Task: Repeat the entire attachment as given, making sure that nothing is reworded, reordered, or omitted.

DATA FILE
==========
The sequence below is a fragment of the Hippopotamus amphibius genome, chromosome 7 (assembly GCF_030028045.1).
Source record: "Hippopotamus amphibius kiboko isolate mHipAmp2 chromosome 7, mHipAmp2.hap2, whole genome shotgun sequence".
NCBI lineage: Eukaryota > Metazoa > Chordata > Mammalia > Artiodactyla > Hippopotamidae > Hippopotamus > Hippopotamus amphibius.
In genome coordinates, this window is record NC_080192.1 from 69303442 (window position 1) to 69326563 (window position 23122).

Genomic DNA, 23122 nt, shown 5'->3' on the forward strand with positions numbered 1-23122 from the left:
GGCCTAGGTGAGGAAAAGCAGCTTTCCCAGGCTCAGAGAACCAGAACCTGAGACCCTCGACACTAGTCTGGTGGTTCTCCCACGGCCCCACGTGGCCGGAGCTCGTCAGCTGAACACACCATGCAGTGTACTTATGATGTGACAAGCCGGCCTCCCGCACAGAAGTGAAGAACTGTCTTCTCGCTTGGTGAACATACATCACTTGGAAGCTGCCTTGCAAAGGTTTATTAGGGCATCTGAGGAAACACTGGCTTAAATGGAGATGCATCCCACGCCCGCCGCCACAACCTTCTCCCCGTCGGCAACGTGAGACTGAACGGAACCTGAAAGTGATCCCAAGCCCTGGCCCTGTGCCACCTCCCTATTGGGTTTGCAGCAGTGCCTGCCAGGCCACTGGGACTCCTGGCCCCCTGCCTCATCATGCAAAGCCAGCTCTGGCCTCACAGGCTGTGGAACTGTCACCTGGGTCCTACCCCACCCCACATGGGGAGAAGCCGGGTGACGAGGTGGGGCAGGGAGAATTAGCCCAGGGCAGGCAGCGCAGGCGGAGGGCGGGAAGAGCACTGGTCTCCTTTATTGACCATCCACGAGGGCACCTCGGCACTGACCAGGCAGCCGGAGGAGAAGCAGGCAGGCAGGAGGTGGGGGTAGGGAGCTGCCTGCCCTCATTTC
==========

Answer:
The sequence below is a fragment of the Hippopotamus amphibius genome, chromosome 7 (assembly GCF_030028045.1).
Source record: "Hippopotamus amphibius kiboko isolate mHipAmp2 chromosome 7, mHipAmp2.hap2, whole genome shotgun sequence".
NCBI lineage: Eukaryota > Metazoa > Chordata > Mammalia > Artiodactyla > Hippopotamidae > Hippopotamus > Hippopotamus amphibius.
In genome coordinates, this window is record NC_080192.1 from 69303442 (window position 1) to 69326563 (window position 23122).

Genomic DNA, 23122 nt, shown 5'->3' on the forward strand with positions numbered 1-23122 from the left:
GGCCTAGGTGAGGAAAAGCAGCTTTCCCAGGCTCAGAGAACCAGAACCTGAGACCCTCGACACTAGTCTGGTGGTTCTCCCACGGCCCCACGTGGCCGGAGCTCGTCAGCTGAACACACCATGCAGTGTACTTATGATGTGACAAGCCGGCCTCCCGCACAGAAGTGAAGAACTGTCTTCTCGCTTGGTGAACATACATCACTTGGAAGCTGCCTTGCAAAGGTTTATTAGGGCATCTGAGGAAACACTGGCTTAAATGGAGATGCATCCCACGCCCGCCGCCACAACCTTCTCCCCGTCGGCAACGTGAGACTGAACGGAACCTGAAAGTGATCCCAAGCCCTGGCCCTGTGCCACCTCCCTATTGGGTTTGCAGCAGTGCCTGCCAGGCCACTGGGACTCCTGGCCCCCTGCCTCATCATGCAAAGCCAGCTCTGGCCTCACAGGCTGTGGAACTGTCACCTGGGTCCTACCCCACCCCACATGGGGAGAAGCCGGGTGACGAGGTGGGGCAGGGAGAATTAGCCCAGGGCAGGCAGCGCAGGCGGAGGGCGGGAAGAGCACTGGTCTCCTTTATTGACCATCCACGAGGGCACCTCGGCACTGACCAGGCAGCCGGAGGAGAAGCAGGCAGGCAGGAGGTGGGGGTAGGGAGCTGCCTGCCCTCATTTC